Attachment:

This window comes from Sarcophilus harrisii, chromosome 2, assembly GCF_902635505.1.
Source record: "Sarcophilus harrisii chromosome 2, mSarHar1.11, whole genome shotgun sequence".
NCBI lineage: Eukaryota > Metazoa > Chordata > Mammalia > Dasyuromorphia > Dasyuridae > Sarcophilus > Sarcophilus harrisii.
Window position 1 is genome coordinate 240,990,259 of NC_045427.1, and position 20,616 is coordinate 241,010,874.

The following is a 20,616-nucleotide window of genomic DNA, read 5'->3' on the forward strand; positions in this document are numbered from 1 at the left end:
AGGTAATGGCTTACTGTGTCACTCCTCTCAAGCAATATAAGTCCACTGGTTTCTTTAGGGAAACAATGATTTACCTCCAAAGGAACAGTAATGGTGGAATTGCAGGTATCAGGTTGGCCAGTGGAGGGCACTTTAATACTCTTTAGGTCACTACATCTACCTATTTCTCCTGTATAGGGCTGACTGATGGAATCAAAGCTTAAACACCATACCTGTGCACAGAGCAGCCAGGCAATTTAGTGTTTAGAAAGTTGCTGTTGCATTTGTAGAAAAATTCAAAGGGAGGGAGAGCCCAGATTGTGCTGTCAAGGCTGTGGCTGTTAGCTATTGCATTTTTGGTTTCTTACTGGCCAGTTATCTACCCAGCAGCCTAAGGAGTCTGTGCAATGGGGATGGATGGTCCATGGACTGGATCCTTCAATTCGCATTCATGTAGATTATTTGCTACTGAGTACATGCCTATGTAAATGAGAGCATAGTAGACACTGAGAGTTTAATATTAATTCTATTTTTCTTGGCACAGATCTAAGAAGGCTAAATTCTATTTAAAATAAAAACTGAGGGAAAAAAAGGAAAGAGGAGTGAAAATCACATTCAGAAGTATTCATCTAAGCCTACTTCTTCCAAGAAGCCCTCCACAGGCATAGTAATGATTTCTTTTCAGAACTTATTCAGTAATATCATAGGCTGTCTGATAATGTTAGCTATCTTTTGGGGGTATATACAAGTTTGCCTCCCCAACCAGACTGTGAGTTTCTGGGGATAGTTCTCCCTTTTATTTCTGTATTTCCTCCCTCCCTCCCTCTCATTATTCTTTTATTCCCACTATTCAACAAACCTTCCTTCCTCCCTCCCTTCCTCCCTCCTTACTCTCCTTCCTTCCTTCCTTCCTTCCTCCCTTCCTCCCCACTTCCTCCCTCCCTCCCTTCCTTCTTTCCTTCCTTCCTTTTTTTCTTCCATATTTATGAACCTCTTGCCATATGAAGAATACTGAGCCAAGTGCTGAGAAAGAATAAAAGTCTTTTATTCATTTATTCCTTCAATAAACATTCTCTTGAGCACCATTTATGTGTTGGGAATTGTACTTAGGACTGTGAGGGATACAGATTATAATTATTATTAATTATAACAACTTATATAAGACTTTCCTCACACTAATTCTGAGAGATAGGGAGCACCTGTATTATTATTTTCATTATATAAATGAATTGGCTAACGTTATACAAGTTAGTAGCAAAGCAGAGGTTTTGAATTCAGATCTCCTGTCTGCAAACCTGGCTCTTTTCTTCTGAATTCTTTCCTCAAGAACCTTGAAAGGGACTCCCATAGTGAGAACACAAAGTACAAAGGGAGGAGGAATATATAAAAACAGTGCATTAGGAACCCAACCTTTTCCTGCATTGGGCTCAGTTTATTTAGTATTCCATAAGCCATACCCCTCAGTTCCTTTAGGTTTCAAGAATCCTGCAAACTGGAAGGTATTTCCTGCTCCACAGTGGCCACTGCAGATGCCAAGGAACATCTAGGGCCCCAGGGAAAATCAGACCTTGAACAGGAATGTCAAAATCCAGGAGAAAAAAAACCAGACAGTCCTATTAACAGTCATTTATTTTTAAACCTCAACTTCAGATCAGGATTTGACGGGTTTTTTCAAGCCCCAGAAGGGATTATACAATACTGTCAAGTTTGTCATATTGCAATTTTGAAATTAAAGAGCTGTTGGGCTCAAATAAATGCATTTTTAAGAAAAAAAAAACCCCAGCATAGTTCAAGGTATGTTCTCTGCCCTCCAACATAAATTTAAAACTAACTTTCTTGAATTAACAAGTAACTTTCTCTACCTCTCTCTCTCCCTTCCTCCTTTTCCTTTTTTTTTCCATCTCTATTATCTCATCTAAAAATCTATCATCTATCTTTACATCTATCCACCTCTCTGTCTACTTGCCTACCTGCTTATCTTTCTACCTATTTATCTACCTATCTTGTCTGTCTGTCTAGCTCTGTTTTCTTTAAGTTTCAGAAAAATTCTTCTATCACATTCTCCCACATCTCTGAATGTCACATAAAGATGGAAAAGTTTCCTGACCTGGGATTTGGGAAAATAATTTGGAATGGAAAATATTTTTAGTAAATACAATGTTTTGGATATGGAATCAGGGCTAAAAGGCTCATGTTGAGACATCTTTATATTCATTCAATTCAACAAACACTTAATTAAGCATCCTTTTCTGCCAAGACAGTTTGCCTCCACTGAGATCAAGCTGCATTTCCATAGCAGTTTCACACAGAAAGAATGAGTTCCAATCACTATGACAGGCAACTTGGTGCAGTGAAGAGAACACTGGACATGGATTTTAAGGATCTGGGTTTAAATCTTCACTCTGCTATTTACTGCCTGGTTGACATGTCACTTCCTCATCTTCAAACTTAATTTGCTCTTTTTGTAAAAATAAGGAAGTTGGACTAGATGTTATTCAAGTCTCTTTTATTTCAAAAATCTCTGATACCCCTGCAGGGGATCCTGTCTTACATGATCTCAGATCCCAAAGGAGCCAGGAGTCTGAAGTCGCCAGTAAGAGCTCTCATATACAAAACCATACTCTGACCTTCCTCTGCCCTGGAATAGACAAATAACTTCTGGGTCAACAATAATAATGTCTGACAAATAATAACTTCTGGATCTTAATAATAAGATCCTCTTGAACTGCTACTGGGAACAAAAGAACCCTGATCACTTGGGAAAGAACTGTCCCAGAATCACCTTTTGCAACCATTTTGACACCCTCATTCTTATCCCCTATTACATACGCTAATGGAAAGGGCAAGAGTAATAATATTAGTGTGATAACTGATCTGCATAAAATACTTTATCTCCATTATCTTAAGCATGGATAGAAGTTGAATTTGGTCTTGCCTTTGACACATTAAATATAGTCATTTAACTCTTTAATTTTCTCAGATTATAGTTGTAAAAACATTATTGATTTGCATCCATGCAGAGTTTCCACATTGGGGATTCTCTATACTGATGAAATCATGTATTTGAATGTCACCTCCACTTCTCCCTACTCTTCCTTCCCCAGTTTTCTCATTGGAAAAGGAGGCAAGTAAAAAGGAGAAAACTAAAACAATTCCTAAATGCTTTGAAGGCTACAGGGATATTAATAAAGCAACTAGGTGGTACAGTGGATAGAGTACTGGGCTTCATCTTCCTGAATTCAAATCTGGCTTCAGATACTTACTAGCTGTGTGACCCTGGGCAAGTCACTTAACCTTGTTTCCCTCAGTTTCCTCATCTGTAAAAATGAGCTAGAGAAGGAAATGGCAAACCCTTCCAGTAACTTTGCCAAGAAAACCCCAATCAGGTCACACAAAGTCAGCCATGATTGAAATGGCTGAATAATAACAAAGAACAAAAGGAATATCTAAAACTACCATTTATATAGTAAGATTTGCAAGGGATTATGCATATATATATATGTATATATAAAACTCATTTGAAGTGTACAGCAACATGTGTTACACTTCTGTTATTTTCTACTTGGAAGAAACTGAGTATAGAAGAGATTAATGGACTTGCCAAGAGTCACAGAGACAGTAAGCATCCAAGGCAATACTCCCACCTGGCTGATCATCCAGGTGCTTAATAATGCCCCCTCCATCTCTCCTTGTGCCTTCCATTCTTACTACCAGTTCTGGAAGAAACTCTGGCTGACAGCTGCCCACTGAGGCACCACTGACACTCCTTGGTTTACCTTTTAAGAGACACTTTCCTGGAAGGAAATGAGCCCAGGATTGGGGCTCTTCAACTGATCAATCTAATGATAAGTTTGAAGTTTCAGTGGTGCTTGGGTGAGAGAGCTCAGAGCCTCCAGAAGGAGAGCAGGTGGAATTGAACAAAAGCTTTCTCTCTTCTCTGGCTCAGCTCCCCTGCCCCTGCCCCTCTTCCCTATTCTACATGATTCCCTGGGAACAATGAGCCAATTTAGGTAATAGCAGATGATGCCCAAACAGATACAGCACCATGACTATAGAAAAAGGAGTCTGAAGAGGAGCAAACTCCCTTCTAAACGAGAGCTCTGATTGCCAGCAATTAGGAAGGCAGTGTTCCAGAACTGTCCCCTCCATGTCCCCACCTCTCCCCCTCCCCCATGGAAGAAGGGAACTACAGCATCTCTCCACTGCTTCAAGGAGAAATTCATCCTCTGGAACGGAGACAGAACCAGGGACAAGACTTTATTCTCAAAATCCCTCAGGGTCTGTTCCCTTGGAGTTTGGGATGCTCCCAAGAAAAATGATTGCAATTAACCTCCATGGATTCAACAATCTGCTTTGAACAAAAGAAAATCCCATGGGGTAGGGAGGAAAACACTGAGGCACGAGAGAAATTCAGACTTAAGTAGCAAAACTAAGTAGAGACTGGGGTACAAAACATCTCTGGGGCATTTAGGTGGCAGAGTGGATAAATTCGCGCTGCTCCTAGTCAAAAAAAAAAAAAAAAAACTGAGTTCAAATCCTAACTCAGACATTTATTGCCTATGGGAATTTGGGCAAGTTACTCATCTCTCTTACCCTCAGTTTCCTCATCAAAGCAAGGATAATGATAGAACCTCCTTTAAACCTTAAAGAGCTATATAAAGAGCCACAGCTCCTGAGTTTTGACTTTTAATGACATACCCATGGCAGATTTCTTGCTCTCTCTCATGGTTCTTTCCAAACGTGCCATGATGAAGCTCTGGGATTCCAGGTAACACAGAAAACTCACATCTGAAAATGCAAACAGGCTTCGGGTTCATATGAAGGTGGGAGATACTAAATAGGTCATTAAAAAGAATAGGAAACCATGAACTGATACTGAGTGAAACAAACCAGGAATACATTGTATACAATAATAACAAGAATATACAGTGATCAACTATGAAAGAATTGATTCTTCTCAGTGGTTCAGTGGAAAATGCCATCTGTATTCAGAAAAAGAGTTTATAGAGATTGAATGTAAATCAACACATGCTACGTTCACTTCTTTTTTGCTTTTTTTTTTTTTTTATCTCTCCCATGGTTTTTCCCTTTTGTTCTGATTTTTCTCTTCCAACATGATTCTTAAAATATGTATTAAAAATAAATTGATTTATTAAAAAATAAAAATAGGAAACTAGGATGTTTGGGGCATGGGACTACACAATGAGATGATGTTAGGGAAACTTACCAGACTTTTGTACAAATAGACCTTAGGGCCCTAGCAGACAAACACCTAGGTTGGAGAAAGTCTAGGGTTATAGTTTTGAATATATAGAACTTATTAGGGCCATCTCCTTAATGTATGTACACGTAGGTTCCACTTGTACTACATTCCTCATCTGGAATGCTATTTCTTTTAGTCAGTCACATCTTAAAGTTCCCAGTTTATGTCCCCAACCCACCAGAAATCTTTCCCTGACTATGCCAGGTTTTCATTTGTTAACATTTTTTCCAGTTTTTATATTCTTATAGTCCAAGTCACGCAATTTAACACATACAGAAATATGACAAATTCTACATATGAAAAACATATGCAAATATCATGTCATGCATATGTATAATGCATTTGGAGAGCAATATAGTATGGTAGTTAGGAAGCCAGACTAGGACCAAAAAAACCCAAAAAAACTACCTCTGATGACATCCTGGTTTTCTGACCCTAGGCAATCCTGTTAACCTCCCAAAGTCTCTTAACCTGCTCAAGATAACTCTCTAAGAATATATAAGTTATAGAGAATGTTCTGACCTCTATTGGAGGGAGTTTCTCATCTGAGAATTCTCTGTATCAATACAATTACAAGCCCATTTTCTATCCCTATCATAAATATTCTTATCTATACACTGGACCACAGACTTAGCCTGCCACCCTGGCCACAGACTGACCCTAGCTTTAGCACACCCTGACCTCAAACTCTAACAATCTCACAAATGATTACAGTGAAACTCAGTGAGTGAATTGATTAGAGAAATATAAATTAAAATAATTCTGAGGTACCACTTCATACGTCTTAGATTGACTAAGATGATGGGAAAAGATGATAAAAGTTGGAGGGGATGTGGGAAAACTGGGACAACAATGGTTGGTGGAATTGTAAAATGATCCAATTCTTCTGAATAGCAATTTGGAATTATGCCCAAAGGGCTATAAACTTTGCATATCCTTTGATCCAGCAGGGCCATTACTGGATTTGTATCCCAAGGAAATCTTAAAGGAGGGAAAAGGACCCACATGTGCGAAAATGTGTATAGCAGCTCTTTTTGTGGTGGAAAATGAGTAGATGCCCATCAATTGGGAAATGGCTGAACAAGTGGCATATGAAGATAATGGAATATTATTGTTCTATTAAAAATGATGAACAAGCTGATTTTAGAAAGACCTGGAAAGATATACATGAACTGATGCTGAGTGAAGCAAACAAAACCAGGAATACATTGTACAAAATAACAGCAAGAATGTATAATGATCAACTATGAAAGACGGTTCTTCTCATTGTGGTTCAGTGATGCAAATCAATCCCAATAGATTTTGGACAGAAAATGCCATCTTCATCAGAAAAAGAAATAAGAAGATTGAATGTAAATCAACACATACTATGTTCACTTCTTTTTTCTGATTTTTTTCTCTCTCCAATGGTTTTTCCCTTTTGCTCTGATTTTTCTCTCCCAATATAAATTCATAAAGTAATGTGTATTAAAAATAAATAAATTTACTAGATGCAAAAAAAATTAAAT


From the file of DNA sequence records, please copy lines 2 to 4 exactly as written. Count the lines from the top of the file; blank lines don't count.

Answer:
Source record: "Sarcophilus harrisii chromosome 2, mSarHar1.11, whole genome shotgun sequence".
NCBI lineage: Eukaryota > Metazoa > Chordata > Mammalia > Dasyuromorphia > Dasyuridae > Sarcophilus > Sarcophilus harrisii.
Window position 1 is genome coordinate 240,990,259 of NC_045427.1, and position 20,616 is coordinate 241,010,874.